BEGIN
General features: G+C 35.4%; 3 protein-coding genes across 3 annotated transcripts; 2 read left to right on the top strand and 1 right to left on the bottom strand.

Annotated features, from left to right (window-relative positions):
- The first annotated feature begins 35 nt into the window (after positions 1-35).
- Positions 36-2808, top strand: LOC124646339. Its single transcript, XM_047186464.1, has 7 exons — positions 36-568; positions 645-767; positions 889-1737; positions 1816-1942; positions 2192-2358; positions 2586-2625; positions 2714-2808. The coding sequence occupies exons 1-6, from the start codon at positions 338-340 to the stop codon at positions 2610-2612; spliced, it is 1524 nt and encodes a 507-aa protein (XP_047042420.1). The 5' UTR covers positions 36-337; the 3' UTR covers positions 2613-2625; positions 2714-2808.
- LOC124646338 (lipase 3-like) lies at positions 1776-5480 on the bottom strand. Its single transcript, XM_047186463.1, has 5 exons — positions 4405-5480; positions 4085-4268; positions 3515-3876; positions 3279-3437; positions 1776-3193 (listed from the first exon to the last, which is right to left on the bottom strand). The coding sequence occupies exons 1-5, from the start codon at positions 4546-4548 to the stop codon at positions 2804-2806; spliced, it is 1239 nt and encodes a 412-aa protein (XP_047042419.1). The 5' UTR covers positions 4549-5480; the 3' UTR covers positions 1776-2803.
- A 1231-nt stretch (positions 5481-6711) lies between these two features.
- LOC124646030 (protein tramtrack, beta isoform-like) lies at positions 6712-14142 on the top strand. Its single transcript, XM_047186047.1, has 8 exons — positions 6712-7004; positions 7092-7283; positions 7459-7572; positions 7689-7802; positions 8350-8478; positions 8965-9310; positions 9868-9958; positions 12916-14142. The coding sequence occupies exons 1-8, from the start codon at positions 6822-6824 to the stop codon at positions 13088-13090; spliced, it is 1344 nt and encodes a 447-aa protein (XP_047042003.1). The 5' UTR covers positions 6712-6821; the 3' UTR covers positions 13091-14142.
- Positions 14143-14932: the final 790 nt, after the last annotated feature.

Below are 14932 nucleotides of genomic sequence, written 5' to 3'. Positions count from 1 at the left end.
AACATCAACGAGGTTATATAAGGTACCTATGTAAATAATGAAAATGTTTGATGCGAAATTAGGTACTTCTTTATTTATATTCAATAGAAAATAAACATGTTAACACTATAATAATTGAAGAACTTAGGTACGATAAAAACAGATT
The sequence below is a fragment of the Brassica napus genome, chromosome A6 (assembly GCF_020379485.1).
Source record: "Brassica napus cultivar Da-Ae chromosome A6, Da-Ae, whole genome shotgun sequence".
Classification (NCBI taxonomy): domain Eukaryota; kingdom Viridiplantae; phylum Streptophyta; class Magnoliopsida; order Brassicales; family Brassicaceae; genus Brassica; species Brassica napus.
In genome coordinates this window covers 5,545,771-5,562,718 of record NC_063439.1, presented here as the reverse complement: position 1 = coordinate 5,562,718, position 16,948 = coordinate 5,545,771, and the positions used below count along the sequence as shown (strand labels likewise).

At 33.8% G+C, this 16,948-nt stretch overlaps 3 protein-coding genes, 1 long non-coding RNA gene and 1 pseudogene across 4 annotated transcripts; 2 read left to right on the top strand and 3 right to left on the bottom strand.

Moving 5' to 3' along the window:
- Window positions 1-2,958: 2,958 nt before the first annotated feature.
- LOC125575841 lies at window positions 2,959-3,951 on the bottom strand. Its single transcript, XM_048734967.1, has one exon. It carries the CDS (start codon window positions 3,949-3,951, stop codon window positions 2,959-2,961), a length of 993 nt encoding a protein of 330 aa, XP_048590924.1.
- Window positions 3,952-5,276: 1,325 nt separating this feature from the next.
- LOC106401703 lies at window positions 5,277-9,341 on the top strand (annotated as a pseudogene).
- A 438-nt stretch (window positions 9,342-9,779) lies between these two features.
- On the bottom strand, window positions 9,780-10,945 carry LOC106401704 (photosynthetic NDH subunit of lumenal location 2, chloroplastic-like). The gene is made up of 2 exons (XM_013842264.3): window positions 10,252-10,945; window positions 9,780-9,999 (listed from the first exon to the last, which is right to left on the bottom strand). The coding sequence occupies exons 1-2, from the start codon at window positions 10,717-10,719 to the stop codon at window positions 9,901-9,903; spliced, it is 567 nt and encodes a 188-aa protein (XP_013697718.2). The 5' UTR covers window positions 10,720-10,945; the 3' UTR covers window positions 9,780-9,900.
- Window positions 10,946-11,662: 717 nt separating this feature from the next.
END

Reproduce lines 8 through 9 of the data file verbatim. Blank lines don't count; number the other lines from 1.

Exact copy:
- Positions 14143-14932: the final 790 nt, after the last annotated feature.

Below are 14932 nucleotides of genomic sequence, written 5' to 3'. Positions count from 1 at the left end.